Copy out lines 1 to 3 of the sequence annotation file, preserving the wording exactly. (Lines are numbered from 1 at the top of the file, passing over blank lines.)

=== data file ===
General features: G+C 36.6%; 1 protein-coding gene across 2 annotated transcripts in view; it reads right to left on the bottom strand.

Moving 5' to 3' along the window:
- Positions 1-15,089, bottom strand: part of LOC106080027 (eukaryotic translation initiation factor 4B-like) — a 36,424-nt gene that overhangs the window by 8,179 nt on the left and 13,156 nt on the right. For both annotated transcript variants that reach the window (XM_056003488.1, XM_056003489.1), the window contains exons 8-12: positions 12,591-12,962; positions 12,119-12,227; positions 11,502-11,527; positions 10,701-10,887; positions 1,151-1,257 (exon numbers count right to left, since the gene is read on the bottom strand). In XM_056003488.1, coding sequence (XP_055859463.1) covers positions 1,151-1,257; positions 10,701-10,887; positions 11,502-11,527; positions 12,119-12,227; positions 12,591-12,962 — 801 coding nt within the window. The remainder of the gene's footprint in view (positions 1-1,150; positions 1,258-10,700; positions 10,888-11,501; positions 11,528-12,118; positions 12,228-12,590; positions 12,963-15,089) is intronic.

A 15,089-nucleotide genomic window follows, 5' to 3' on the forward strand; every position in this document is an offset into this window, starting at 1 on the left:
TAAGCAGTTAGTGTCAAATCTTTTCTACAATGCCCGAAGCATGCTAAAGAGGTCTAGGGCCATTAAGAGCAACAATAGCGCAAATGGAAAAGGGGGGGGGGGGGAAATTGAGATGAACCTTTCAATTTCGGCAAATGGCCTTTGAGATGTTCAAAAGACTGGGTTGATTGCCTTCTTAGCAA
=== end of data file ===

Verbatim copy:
General features: G+C 36.6%; 1 protein-coding gene across 2 annotated transcripts in view; it reads right to left on the bottom strand.

Moving 5' to 3' along the window:
- Positions 1-15,089, bottom strand: part of LOC106080027 (eukaryotic translation initiation factor 4B-like) — a 36,424-nt gene that overhangs the window by 8,179 nt on the left and 13,156 nt on the right. For both annotated transcript variants that reach the window (XM_056003488.1, XM_056003489.1), the window contains exons 8-12: positions 12,591-12,962; positions 12,119-12,227; positions 11,502-11,527; positions 10,701-10,887; positions 1,151-1,257 (exon numbers count right to left, since the gene is read on the bottom strand). In XM_056003488.1, coding sequence (XP_055859463.1) covers positions 1,151-1,257; positions 10,701-10,887; positions 11,502-11,527; positions 12,119-12,227; positions 12,591-12,962 — 801 coding nt within the window. The remainder of the gene's footprint in view (positions 1-1,150; positions 1,258-10,700; positions 10,888-11,501; positions 11,528-12,118; positions 12,228-12,590; positions 12,963-15,089) is intronic.